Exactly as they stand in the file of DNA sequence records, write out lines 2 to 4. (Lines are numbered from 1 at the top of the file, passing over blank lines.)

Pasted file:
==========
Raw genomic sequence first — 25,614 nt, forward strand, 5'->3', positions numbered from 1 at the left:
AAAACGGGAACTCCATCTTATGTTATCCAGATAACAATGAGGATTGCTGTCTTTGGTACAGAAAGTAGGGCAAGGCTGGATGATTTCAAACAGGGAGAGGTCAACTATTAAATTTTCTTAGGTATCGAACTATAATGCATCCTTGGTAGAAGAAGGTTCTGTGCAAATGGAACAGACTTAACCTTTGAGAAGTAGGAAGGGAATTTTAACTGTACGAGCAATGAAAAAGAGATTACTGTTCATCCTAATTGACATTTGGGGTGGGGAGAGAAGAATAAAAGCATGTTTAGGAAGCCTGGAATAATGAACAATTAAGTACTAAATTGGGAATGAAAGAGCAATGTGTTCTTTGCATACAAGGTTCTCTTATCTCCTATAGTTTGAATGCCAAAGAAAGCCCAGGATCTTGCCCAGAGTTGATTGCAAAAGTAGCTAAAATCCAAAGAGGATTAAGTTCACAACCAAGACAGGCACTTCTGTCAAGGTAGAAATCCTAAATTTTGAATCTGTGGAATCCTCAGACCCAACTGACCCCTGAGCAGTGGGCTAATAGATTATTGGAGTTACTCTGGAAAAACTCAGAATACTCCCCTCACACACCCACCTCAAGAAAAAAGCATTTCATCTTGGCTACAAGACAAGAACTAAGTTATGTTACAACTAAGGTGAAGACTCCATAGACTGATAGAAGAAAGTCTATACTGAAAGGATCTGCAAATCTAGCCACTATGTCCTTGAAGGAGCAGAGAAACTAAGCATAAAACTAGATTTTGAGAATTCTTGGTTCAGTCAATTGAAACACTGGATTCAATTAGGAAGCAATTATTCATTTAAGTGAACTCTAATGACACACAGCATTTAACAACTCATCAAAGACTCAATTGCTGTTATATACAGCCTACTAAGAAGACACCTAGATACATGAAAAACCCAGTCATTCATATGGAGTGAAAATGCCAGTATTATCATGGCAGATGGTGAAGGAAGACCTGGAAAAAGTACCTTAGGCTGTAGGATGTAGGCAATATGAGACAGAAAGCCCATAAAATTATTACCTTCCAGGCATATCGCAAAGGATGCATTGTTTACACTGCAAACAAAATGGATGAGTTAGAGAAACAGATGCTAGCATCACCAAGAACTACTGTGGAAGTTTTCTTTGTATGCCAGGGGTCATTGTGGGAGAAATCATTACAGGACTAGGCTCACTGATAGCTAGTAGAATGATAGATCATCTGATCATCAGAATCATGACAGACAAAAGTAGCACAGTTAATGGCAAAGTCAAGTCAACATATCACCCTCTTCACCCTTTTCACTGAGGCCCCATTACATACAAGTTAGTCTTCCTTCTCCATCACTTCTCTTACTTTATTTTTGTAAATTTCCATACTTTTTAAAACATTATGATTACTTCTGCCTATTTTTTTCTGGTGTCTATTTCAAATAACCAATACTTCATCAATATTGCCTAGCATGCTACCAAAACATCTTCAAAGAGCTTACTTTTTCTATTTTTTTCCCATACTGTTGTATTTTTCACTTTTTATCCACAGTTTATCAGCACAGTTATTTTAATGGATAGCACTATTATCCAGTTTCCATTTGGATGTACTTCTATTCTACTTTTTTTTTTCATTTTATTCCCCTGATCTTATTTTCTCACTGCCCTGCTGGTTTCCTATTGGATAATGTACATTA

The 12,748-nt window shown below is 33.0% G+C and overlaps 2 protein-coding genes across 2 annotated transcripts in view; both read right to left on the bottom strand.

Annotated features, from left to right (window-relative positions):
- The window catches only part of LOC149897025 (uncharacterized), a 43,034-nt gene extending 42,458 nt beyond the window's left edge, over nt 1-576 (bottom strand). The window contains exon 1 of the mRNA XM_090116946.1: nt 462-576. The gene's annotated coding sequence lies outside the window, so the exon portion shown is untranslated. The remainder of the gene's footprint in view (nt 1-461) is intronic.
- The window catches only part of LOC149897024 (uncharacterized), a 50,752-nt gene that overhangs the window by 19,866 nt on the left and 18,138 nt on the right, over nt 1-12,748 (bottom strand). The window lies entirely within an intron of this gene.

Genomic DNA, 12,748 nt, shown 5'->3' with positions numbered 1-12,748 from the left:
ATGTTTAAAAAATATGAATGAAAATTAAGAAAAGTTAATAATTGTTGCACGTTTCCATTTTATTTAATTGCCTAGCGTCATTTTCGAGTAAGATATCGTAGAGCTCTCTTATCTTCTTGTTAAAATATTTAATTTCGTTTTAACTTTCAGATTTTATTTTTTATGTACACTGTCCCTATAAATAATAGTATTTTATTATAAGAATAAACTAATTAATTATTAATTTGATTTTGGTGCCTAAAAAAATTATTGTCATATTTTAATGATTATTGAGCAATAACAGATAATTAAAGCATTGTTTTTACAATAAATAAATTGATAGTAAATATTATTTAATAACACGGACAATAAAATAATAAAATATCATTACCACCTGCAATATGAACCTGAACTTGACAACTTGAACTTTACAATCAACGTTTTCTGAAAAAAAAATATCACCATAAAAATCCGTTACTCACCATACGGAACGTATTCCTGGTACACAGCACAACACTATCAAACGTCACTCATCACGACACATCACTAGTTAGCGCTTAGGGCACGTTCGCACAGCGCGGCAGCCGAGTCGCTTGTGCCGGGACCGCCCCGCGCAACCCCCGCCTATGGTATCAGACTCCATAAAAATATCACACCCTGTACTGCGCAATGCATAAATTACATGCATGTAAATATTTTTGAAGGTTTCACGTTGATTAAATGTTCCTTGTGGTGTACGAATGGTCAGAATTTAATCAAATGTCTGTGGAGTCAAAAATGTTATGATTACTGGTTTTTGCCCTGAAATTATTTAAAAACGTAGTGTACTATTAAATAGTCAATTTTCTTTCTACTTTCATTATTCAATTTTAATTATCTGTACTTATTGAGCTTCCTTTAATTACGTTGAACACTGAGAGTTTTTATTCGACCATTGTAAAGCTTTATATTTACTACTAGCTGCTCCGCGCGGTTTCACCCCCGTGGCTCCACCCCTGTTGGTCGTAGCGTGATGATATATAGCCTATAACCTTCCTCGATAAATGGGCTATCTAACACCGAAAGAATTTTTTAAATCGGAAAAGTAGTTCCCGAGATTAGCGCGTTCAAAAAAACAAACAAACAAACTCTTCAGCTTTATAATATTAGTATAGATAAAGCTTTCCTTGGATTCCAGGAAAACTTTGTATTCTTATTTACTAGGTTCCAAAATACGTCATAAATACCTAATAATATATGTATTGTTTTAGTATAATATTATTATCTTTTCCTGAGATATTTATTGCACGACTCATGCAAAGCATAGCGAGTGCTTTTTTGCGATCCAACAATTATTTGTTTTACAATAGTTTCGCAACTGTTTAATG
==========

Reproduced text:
AAAACGGGAACTCCATCTTATGTTATCCAGATAACAATGAGGATTGCTGTCTTTGGTACAGAAAGTAGGGCAAGGCTGGATGATTTCAAACAGGGAGAGGTCAACTATTAAATTTTCTTAGGTATCGAACTATAATGCATCCTTGGTAGAAGAAGGTTCTGTGCAAATGGAACAGACTTAACCTTTGAGAAGTAGGAAGGGAATTTTAACTGTACGAGCAATGAAAAAGAGATTACTGTTCATCCTAATTGACATTTGGGGTGGGGAGAGAAGAATAAAAGCATGTTTAGGAAGCCTGGAATAATGAACAATTAAGTACTAAATTGGGAATGAAAGAGCAATGTGTTCTTTGCATACAAGGTTCTCTTATCTCCTATAGTTTGAATGCCAAAGAAAGCCCAGGATCTTGCCCAGAGTTGATTGCAAAAGTAGCTAAAATCCAAAGAGGATTAAGTTCACAACCAAGACAGGCACTTCTGTCAAGGTAGAAATCCTAAATTTTGAATCTGTGGAATCCTCAGACCCAACTGACCCCTGAGCAGTGGGCTAATAGATTATTGGAGTTACTCTGGAAAAACTCAGAATACTCCCCTCACACACCCACCTCAAGAAAAAAGCATTTCATCTTGGCTACAAGACAAGAACTAAGTTATGTTACAACTAAGGTGAAGACTCCATAGACTGATAGAAGAAAGTCTATACTGAAAGGATCTGCAAATCTAGCCACTATGTCCTTGAAGGAGCAGAGAAACTAAGCATAAAACTAGATTTTGAGAATTCTTGGTTCAGTCAATTGAAACACTGGATTCAATTAGGAAGCAATTATTCATTTAAGTGAACTCTAATGACACACAGCATTTAACAACTCATCAAAGACTCAATTGCTGTTATATACAGCCTACTAAGAAGACACCTAGATACATGAAAAACCCAGTCATTCATATGGAGTGAAAATGCCAGTATTATCATGGCAGATGGTGAAGGAAGACCTGGAAAAAGTACCTTAGGCTGTAGGATGTAGGCAATATGAGACAGAAAGCCCATAAAATTATTACCTTCCAGGCATATCGCAAAGGATGCATTGTTTACACTGCAAACAAAATGGATGAGTTAGAGAAACAGATGCTAGCATCACCAAGAACTACTGTGGAAGTTTTCTTTGTATGCCAGGGGTCATTGTGGGAGAAATCATTACAGGACTAGGCTCACTGATAGCTAGTAGAATGATAGATCATCTGATCATCAGAATCATGACAGACAAAAGTAGCACAGTTAATGGCAAAGTCAAGTCAACATATCACCCTCTTCACCCTTTTCACTGAGGCCCCATTACATACAAGTTAGTCTTCCTTCTCCATCACTTCTCTTACTTTATTTTTGTAAATTTCCATACTTTTTAAAACATTATGATTACTTCTGCCTATTTTTTTCTGGTGTCTATTTCAAATAACCAATACTTCATCAATATTGCCTAGCATGCTACCAAAACATCTTCAAAGAGCTTACTTTTTCTATTTTTTTCCCATACTGTTGTATTTTTCACTTTTTATCCACAGTTTATCAGCACAGTTATTTTAATGGATAGCACTATTATCCAGTTTCCATTTGGATGTACTTCTATTCTACTTTTTTTTTTCATTTTATTCCCCTGATCTTATTTTCTCACTGCCCTGCTGGTTTCCTATTGGATAATGTACATTA

The 12,748-nt window shown below is 33.0% G+C and overlaps 2 protein-coding genes across 2 annotated transcripts in view; both read right to left on the bottom strand.

Annotated features, from left to right (window-relative positions):